reeseAnthony Reese is Professor of Law at UC Irvine. A specialist in copyright, intellectual property, and cyberspace aspects of intellectual property, Professor Reese came to UCI from the University of Texas where he was Thomas W. Gregory Professor in Law from 2003-2006 and Arnold, White & Durkee Centennial Professor of Law from 2006-2009. He received his J.D. Stanford Law School. Professor Reese has published numerous articles on copyright law and digital copyright issues in a variety of U.S. and foreign law reviews and collections. He is a co-author of the casebooks Copyright, Patent, Trademark and Related State Doctrines (with Paul Goldstein), Copyright (with Robert Gorman & Jane Ginsburg), and Internet Commerce (with Margaret Jane Radin & John Rothchild). He has taught copyright law in several international programs, including under the auspices of the University of St. Gallen (Switzerland) and in the Joint International IP Law Summer Program run by University of Illinois, University of Victoria (B.C.) and St. Peter's College, Oxford University.
russellDaniel Russell received his B.S. in Information and Computer Science from U.C. Irvine, and his M.S. and Ph.D. degrees in Computer Science from the University of Rochester. While at Rochester, he did graduate work in the neuropsychology of laterality, models of apraxia and aphasia, coordinated motor movements and computer vision. He is currently a research scientist at Google where he works in the area of search quality, with a focus on understanding what makes Google users happy in their use of web search. He is sometimes called a search anthropologist. Prior to joining Google, Dan was a senior research scientist in the User Sciences and Experience Research (USER) lab at IBM's Almaden Research Center (San Jose, CA), manager for the User Experience Research group at Xerox Palo Alto Research Center and the Director of the Knowledge Management Technologies laboratory within Apple's Advanced Technology Group (ATG). In this capacity, he coordinated the research efforts of five areas (Intelligent Systems, Spoken Language, User Experience, Interaction Design, and Information Technology) to provide an amalgamating, integrative direction to the research as a whole. He has published widely, with more than 100 articles in his CV. He is a frequent subject of press interviews and has helped portray a great deal of complex technology to the non-technical world.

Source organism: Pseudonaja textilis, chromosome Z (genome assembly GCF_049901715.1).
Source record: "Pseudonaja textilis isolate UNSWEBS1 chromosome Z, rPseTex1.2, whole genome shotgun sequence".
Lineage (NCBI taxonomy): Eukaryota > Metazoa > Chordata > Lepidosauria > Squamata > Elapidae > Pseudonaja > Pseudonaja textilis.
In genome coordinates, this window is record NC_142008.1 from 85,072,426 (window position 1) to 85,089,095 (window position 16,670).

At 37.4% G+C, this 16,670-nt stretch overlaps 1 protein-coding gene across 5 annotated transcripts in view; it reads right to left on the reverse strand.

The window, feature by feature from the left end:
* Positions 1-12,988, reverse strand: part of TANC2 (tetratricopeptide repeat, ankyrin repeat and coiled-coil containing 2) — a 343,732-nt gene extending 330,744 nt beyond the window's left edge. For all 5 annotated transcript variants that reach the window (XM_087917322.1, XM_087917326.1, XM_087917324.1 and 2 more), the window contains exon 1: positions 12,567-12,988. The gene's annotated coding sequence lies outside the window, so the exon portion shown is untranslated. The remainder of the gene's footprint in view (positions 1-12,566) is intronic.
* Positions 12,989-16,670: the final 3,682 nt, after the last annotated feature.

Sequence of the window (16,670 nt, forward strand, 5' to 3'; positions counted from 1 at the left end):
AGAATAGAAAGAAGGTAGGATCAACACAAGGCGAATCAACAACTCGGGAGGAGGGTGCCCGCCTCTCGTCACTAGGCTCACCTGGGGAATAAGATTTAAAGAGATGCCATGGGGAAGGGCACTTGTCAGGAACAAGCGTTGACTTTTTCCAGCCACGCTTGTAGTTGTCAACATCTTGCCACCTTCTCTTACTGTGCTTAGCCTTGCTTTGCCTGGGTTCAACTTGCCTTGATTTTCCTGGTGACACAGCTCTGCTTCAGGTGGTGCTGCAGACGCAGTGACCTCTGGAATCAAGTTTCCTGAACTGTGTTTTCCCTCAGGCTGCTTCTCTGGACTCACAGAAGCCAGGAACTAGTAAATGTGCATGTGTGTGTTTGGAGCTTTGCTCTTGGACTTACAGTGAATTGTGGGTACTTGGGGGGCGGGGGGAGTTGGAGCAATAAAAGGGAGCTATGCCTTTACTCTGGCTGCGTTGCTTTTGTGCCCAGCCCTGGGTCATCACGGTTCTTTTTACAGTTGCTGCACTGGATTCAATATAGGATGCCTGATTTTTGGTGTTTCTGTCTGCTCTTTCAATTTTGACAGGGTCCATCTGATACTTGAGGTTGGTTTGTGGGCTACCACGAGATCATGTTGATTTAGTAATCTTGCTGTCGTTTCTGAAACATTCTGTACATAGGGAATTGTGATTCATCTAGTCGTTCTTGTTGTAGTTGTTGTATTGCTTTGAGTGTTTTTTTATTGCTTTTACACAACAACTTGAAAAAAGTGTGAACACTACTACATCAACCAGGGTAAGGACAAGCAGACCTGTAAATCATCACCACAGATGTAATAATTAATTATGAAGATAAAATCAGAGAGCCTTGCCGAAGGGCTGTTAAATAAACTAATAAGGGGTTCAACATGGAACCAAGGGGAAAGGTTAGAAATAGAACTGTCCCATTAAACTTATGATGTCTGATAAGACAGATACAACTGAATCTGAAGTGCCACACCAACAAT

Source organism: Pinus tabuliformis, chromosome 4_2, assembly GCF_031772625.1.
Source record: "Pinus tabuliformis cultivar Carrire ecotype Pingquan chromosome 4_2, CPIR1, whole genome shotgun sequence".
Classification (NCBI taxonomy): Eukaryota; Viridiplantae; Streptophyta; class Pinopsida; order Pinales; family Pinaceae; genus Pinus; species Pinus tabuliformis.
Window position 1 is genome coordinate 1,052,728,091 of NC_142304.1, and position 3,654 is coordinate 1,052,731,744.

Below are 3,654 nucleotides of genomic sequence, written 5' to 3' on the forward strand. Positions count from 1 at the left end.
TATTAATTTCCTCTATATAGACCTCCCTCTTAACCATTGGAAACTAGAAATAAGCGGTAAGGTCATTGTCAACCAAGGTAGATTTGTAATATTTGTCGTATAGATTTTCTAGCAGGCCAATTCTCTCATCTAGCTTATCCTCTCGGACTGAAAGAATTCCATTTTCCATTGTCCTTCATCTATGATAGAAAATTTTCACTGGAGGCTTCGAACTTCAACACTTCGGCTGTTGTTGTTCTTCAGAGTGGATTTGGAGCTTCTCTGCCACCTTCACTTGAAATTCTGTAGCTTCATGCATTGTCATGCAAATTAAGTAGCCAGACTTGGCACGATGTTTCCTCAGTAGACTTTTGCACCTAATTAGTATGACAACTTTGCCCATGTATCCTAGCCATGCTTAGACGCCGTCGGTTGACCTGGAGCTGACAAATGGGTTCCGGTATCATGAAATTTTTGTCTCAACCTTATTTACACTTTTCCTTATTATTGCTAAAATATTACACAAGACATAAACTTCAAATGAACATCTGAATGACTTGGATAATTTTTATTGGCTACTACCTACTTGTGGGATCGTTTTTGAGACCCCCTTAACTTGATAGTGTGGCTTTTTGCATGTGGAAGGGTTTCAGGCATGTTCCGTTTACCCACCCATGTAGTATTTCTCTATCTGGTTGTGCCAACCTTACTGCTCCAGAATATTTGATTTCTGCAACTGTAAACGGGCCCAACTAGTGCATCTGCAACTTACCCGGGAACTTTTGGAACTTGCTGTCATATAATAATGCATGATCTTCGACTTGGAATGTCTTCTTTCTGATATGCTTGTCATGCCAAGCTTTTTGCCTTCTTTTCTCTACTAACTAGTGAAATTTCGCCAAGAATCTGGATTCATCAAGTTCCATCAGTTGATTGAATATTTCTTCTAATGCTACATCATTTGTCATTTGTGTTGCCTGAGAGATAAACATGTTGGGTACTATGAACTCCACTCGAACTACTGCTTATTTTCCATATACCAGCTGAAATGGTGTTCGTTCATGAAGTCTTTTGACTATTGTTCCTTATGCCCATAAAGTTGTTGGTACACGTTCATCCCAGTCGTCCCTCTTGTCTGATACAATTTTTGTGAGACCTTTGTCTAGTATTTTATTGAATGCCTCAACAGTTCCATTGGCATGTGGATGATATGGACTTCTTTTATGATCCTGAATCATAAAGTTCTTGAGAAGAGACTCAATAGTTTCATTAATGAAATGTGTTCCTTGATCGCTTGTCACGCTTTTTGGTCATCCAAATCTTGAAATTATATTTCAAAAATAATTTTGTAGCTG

wittenbergKate Wittenberg is Ithaka Project Director. She focuses on building partnerships among scholars, academic centers, publishers, libraries, technology providers, societies, and foundations with an interest in promoting the development of digital scholarship and learning. Kate spent most of her career at Columbia, where she was the Editor-in-Chief of Columbia University Press until 1999, and went on to found and direct EPIC (the Electronic Publishing Initiative at Columbia) for the university. EPIC was a pioneering initiative in digital publishing, and a model publishing partnership for libraries, presses, and academic IT departments. Some of the ventures produced by EPIC include CIAO (Columbia International Affairs Online), Gutenberg-E (a reinvention of the monograph as an electronic work), and Jazz Studies Online. Kate has written and spoken frequently on the topics of digital scholarly communication and electronic publishing.